At home, it was a little funny for me and Simon because my parents don’t speak English and my brother a little, so it was my job to translate the questions and answers, we talked about a lot of things during the time in the family, we learned about him, his family, his tastes, his wishes, how is the life in Sweden and many others things. And by dint of doing this, it allowed me to improve my English level and my expression way. This allowed too for my parents to speak and understand a little English. So, this exchange was very benefited for me and a little for my family.
Simon was very kind and very nice, it was a very big pleasure to have him like penpal. And now like a friend. The other penpals were very nice too and we’ve shared a lot of cool moments with them, we amused, we laughed, we played and many others things. This exchange allowed me to learn more about me and to overcome my shyness a little more.
Now it’s our turn to go in their country and I think it will be very nice and very positive for us.
My name is Simon and I am 16 years old. I was born in Uppsala in Sweden, but when I was four years old we moved northwards to Örnsköldsvik, and in 2017 we moved back south to Köping. I speak Swedish and English fluently, and I have also studied four years of French.
The most exciting thing about the trip to France was probably everything. Never had I ever flown before, and never had I ever been so far away from home. So I really had no idea what it was going to be like down there. And I must say that I got positively surprised by how it was: everything was different, yet similar. My host family was very kind and welcoming; they told me to feel at home. At first, everything was sort of unfamiliar and unusual, but as time passed things started to feel more and more casual.
In the picture to the left is my exchange my student’s family’s patio, which covered more or less all of their tiny garden. Around the garden, there was a fence which was at least 2.2 metres high. Fences were not an unusual thing there, in fact, every garden I saw during my visit had a wall or a fence along the outside of the garden. Even the school was enclosed, and just outside the windows and doors of the house, there were security blinds, probably to prevent burglary. Furthermore, there were guards checking bags at the entrance of about every museum. This shows that the French’s security is more well developed compared to Sweden’s. Though it might be needed since France is a way bigger country and inhabits more people than Sweden.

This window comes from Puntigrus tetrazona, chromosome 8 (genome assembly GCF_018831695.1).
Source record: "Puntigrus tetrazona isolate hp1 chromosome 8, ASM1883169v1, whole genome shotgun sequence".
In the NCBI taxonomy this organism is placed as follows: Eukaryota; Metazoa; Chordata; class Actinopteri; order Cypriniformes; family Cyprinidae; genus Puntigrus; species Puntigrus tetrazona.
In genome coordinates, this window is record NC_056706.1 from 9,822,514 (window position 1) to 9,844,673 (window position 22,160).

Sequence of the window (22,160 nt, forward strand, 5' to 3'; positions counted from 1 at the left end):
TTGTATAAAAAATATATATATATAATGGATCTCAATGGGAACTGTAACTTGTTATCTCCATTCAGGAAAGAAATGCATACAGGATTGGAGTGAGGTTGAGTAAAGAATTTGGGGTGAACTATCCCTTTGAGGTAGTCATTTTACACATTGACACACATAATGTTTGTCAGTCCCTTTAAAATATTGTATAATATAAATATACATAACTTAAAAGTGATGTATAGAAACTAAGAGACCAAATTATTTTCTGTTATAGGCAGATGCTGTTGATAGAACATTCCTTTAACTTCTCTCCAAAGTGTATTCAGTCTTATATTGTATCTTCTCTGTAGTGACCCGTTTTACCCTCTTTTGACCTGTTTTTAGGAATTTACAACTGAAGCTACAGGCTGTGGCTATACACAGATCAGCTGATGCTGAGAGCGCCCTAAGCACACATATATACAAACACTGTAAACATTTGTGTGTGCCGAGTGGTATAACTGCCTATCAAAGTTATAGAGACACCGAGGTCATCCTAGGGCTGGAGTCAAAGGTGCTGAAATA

A challenge we met during the visit was communication. Most French only knew a little a bit of English, and I only knew a little bit of French. So naturally, Google Translate was used a lot. They were also a bit more outspoken compared to us Swedes, as well as their actions. They were always running around and shouting, not in a bad way but in an unusual way for us Swedes. In fact, it affected me, and I also became more energetic. However, the school benefitted from all the extra energy and had extended school days. If you were unlucky you could start a day at 8AM.
Walking around in Lyon was an amazing feeling: all the houses were 4-5 stories high and richly decorated. In the old parts of Lyon, there were narrow alleys lined of small unique boutiques with unique products. There were big squares with amazing fountains, and every single house I saw was in some way aesthetically appealing to look at.My overall impression of France and Lyon is overwhelmingly positive; in fact, I would almost rather have stayed down there than going back home.